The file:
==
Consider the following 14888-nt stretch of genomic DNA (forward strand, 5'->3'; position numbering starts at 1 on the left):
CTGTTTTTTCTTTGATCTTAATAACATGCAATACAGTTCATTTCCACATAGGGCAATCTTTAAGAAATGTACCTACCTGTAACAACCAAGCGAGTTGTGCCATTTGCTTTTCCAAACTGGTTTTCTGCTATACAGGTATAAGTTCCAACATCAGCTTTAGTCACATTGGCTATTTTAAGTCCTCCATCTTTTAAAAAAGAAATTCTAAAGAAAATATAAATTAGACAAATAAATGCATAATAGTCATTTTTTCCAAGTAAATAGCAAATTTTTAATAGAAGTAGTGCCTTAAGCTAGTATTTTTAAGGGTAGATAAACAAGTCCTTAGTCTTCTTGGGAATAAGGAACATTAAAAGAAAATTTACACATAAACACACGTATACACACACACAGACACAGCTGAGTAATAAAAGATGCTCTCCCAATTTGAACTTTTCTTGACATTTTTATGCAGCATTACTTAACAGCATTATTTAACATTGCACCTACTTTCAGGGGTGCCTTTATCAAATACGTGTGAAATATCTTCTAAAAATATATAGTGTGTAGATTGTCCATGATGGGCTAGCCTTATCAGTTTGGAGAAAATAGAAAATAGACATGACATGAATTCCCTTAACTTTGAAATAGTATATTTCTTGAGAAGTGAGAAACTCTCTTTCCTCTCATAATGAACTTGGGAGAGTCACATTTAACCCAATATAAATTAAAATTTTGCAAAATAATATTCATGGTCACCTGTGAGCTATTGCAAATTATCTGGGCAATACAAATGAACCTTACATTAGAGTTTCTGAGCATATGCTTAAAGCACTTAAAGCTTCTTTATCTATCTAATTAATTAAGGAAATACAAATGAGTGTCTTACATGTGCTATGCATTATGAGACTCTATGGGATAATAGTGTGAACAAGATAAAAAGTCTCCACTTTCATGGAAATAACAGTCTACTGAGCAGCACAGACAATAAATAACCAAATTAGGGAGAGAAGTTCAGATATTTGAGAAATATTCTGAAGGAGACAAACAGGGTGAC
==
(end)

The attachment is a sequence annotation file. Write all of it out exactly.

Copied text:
Consider the following 14888-nt stretch of genomic DNA (forward strand, 5'->3'; position numbering starts at 1 on the left):
CTGTTTTTTCTTTGATCTTAATAACATGCAATACAGTTCATTTCCACATAGGGCAATCTTTAAGAAATGTACCTACCTGTAACAACCAAGCGAGTTGTGCCATTTGCTTTTCCAAACTGGTTTTCTGCTATACAGGTATAAGTTCCAACATCAGCTTTAGTCACATTGGCTATTTTAAGTCCTCCATCTTTTAAAAAAGAAATTCTAAAGAAAATATAAATTAGACAAATAAATGCATAATAGTCATTTTTTCCAAGTAAATAGCAAATTTTTAATAGAAGTAGTGCCTTAAGCTAGTATTTTTAAGGGTAGATAAACAAGTCCTTAGTCTTCTTGGGAATAAGGAACATTAAAAGAAAATTTACACATAAACACACGTATACACACACACAGACACAGCTGAGTAATAAAAGATGCTCTCCCAATTTGAACTTTTCTTGACATTTTTATGCAGCATTACTTAACAGCATTATTTAACATTGCACCTACTTTCAGGGGTGCCTTTATCAAATACGTGTGAAATATCTTCTAAAAATATATAGTGTGTAGATTGTCCATGATGGGCTAGCCTTATCAGTTTGGAGAAAATAGAAAATAGACATGACATGAATTCCCTTAACTTTGAAATAGTATATTTCTTGAGAAGTGAGAAACTCTCTTTCCTCTCATAATGAACTTGGGAGAGTCACATTTAACCCAATATAAATTAAAATTTTGCAAAATAATATTCATGGTCACCTGTGAGCTATTGCAAATTATCTGGGCAATACAAATGAACCTTACATTAGAGTTTCTGAGCATATGCTTAAAGCACTTAAAGCTTCTTTATCTATCTAATTAATTAAGGAAATACAAATGAGTGTCTTACATGTGCTATGCATTATGAGACTCTATGGGATAATAGTGTGAACAAGATAAAAAGTCTCCACTTTCATGGAAATAACAGTCTACTGAGCAGCACAGACAATAAATAACCAAATTAGGGAGAGAAGTTCAGATATTTGAGAAATATTCTGAAGGAGACAAACAGGGTGAC